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I also received a bunch of surprise review copies: Orphan Monster Spy, The Astonishing Colour of After, The Unknowns, The Truth and Lies of Ella Black, Bad Girls with Perfect Faces, The Nowhere Girls, Contagion, and Not Yet Dark. Most of these books are completely new to me and I am most intrigued by Orphan Monster Spy – a Jewish girl-turned-spy must infiltrate an elite Nazi boarding school – and An Astonishing Colour of After – Leigh Chen Sanders is sixteen when her mother dies by suicide, leaving only a scribbled note, and she finds herself travelling to Taiwan to meet her maternal grandparents for the first time.

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In December, I also picked up Nevermore: The Trials of Morrigan Crow, The State of Grace, Seven Days of You, Songs About Us, Out of Heart, Spellbook of Lost and Found, It Only Happens in the Movies, and Moonrise. I recently raced through Sarah Crossan’s Moonrise, a poignant novel written in poetry from the point of view of a young boy whose brother is on death row, and Holly Bourne’s It Only Happens in the Movies was my first book of 2018. I started off 2017 reading ...And I Happy New Year? so it seemed fitting! I’ve also heard absolutely amazing things about Nevermore, which is said to be fans of Harry Potter and His Dark Materials, so I’d love to pick that up soon, too.

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Have you read any of these books?

Top Ten / Books I Read in 2017


Here are my top books of the year!

The Gentlemen’s Guide to Vice and Virtue by Mackenzie Lee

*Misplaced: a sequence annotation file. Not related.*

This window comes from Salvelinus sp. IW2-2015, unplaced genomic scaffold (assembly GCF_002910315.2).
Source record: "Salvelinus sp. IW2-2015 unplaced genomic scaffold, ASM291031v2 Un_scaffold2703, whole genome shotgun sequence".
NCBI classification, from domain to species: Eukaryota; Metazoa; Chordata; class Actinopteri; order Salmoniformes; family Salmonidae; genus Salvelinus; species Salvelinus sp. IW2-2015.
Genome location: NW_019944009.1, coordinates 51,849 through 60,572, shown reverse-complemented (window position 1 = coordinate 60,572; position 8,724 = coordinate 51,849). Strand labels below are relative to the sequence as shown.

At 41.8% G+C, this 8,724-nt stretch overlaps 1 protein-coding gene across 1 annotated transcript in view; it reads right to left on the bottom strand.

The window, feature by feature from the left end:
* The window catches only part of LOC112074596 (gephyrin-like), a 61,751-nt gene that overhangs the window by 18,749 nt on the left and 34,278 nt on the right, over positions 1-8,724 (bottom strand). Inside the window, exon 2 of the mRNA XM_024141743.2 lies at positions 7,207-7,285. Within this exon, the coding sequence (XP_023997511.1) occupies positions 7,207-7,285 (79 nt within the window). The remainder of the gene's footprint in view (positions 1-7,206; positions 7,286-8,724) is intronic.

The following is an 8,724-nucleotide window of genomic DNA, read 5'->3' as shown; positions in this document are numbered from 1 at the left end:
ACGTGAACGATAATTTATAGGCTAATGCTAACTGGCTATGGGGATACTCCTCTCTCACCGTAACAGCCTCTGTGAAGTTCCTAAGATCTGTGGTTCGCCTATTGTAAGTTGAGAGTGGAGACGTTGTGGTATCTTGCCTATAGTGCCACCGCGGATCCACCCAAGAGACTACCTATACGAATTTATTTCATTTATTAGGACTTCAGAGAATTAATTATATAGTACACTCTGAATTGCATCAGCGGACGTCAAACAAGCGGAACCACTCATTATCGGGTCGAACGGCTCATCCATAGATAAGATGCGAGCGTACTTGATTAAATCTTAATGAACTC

I’m so glad I chose this brilliant audiobook. I loved Monty and Percy – they’ll sit comfortably amongst my favourite characters ever. The Gentlemen’s Guide to Vice and Virtue genuinely gave me the giggles. It’s also a much-needed read, featuring LGBT romance, racial diversity, and politically active women during a period of history that ignored them.

When Dimple Met Rishi by Sandhya Menon
Dimple and Rishi are geeky. They’re smart, funny, talented and interesting – and lovely. I really enjoyed seeing a girl passionate about STEM subjects and a boy passionate about art. When Dimple Met Rishi was a perfect YA contemporary read, for me.

Freshers by Lucy Ivison & Tom Ellen
Narrated by Luke and Phoebe, Freshers captures the first year of university perfectly. They’re two of the most realistic teenage characters I’ve come across (as we’ve all come to expect from Lucy and Tom!). It also covers topics that are vital to talk about, from sexual harassment on campus and one-night stands to ‘laddish’ behaviour and homesickness. I wish I had it when I was a student.

This is Going to Hurt: Section Lives of a Junior Doctor by Adam Kay
Now a writer for film and TV comedy, Adam turned his compulsory doctors’ notes into a book. It opened my eyes to what it’s like to be a junior doctor. This is Going to Hurt is hilarious, honest and heart-breaking. As a woman, Adam’s field of expertise (obstetrics and gynaecology) is particularly relevant to me. Even so, This is Going to Hurt is a must read for everyone.

History is All You Left Me by Adam Silvera
Griffin and Theo are best friends > boyfriends > ex-boyfriends > best friends. And then Theo dies. A heartbreaking story, The History is All You Left Me is a wonderful exploration of relationships. I adored seeing Theo and Griffin take part in a pub quiz, complete with Harry Potter and Star Wars questions. It made me feel all warm and fuzzy inside.

Northern Lights by Philip Pullman